Tadarius Jacobs scored 15 points and was 4-for-5 from the field, hit both 3s he attempted, made both free throws and claimed six rebounds. Only Kley McGowan could match Jacob’s rebound total. McGowan also scored 10 points.
Derrein Merritweather had 12 points and Harwell closed with 10.
East (25-8), which lost the District 16-3A tournament title to Whitehaven and then beat the Tigers for the Region 8-3A crown, mauled the much smaller Blue Raiders (29-5) on the boards, 36-11, and 23 came on the defensive glass.
Once Cleveland did get off a shot, it didn’t have many second-chances.
The Blue Raiders, for obvious reasons, were not as aggressive attacking the rim, something they utilized to great success during a 21-game winning streak coming into Murfreesboro.
With the lane practically closed down like monstrous afternoon interstate traffic jams in Chattanooga, Cleveland started cranking up 3-point bombs, a majority of which missed the mark. At halftime, Cleveland had made just 2 of 14 long-range shots and was shooting 14.3 percent. The Blue Raiders were 8-for-30 (26.7 percent) behind the arc at game’s end.
Memphis East was knocking down most everything they threw at the goal and shot 71.4 percent (15 of 21) in the first two quarters to take a 34-19 lead into halftime.
“The things we wanted to do, I thought we executed really well to take some tough shots and keep the ball out of Wiseman’s hands,” McCowan said. “We wanted the other four to beat us.”
Wiseman failed to score in the first period, but the Mustangs had a 15-9 lead. Harwell, however, scored nine of the 15 points. Jacobs had eight points at halftime. Isaiah Cathey had six.
“They started shooting it really well,” McCowan said, “and we didn’t. If we could have shot better, we could have extended the game and put a little pressure on them. That’s what we lived and died on this whole year, especially in the long winning streak. We got off to really good starts.”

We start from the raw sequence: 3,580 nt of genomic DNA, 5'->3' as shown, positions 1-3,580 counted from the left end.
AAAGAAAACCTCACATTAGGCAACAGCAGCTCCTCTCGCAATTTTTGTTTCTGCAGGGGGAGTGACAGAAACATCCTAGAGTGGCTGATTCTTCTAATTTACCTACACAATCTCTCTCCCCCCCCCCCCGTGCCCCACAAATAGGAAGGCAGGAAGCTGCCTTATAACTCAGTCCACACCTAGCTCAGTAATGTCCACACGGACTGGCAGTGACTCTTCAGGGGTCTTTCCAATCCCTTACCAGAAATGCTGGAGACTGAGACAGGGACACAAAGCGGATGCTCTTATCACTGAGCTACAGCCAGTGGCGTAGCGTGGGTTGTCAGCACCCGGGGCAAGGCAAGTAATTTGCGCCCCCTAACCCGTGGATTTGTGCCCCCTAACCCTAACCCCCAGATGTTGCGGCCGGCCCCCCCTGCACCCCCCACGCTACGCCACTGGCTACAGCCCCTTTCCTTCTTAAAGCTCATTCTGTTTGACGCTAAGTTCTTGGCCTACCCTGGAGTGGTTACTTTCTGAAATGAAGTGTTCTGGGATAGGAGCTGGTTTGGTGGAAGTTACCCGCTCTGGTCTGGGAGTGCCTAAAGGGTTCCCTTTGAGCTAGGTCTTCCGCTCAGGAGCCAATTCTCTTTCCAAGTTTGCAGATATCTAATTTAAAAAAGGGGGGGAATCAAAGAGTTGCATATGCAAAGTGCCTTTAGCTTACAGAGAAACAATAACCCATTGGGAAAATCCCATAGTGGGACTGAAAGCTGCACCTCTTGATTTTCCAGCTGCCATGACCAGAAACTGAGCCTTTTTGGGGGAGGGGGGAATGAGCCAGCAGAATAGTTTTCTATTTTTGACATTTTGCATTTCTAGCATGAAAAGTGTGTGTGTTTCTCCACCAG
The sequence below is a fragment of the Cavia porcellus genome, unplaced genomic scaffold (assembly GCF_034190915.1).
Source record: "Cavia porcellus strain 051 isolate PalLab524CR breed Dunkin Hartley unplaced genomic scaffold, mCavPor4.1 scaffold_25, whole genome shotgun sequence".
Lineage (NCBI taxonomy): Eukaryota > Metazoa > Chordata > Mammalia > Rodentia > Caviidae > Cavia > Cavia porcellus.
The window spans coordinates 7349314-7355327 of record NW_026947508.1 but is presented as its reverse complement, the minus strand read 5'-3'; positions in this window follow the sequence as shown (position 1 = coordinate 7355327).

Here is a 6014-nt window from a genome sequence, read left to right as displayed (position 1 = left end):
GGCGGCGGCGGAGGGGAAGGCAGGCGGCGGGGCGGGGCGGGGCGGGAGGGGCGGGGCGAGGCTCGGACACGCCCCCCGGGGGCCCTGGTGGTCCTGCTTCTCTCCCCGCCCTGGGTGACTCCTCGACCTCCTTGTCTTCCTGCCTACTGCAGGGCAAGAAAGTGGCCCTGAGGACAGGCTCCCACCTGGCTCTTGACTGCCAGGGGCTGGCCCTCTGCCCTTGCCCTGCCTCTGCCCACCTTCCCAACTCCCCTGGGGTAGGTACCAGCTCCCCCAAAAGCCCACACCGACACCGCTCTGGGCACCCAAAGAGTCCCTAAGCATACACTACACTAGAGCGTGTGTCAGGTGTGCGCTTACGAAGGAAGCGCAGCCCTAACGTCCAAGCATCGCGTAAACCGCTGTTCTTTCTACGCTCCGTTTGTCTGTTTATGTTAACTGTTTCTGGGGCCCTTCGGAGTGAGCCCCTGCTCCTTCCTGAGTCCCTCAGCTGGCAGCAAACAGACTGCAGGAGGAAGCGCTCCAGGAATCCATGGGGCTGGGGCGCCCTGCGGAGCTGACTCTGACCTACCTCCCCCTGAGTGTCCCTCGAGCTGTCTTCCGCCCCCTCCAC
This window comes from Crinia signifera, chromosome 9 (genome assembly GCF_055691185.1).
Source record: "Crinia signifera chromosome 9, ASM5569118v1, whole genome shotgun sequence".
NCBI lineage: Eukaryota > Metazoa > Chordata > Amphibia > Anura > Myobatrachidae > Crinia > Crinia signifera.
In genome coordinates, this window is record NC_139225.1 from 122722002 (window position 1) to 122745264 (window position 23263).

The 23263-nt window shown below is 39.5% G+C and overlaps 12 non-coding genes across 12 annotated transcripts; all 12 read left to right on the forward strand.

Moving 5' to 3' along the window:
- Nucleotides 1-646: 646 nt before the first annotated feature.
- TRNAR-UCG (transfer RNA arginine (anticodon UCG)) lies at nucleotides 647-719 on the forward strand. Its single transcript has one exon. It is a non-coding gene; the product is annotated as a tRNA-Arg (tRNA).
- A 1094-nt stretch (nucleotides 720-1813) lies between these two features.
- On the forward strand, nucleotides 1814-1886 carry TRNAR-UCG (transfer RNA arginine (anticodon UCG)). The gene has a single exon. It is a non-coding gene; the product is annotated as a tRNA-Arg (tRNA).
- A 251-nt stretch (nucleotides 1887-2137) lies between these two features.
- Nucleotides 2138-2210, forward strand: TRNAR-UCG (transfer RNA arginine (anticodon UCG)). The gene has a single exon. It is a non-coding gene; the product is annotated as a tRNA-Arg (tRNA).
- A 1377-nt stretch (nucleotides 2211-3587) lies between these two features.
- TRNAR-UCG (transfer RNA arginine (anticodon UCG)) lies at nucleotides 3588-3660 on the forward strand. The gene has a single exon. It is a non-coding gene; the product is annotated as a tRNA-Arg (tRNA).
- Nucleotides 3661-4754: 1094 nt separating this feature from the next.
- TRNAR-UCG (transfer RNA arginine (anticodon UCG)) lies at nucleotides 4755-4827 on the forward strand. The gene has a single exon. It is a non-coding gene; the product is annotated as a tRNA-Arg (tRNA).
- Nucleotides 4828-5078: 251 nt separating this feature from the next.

Memphis East, making its 16th appearance at state compared to Cleveland’s fourth and second since 1997 when it won its lone state title, is not a flashy team. What they are, though, is a fundamentally strong, polished squad that won’t always beat teams with a sledgehammer. A few taps on the noggin’ with a household hammer can also work wonders.
Sophomore Grant Hurst lit a spark in the Blue Raiders with back-to-back 3s in the final 58 seconds of the second period, but they still trailed by 15 points at halftime. McGowan hit a 3 to start the third quarter. Hurst finished with eight points half his average in the Blue Raiders' previous 33 games.
Memphis East then scored 21 of the game’s next 23 points and built a demoralizing 56-28 lead, basically sending the message the Mustangs were going to be someone else’s nightmare in in the semifinals.
Cleveland outscored the Mustangs in the fourth quarter, 23-21, but made no difference.
“We’ve played together as a team the whole time this season,” said junior guard JaCobi Wood, who paced Cleveland with 15 points. “When we play together, we can do whatever we want to do.”
As long as there’s not a guy named Wiseman on the other team.
Memphis East 18 16 22 21 – 77
Cleveland 9 10 9 23 – 51
Memphis East (77) – Thomas 2, Nautica Harwell 10, Cathey 6, Haywood 6, James Wiseman 20, Derrein Merriweather 12, Tadarius Jacobs 15, McFadgon, Richmond, Washington 2, Jackson, Te. Jacobs 4.
Cleveland (51) – Johnson 7, Howard 2, JaCobi Wood 15, Hurst 8, Kley McGowan 10, Dale, D. Bunton 5, Colbaugh 2, K. Bunton, Armstrong, Hall, Stum 2.
3-Point Goals – Memphis East 8 (Merriweather 4, Ta. Jacobs 2, Harwell 1, T. Jacobs 1), Cleveland 8 (Wood 2, Hurst 2, McGowan 2, Johnson, D. Bunton 1).
Friday’s Class 3A Schedule
Whitehaven vs. Bearden, 1:15 p.m.
Memphis East vs. Brentwood, 2:45 p.m.
All times CDT
(Contact Larry Fleming at firstname.lastname@example.org and on Twitter @larryfleming44)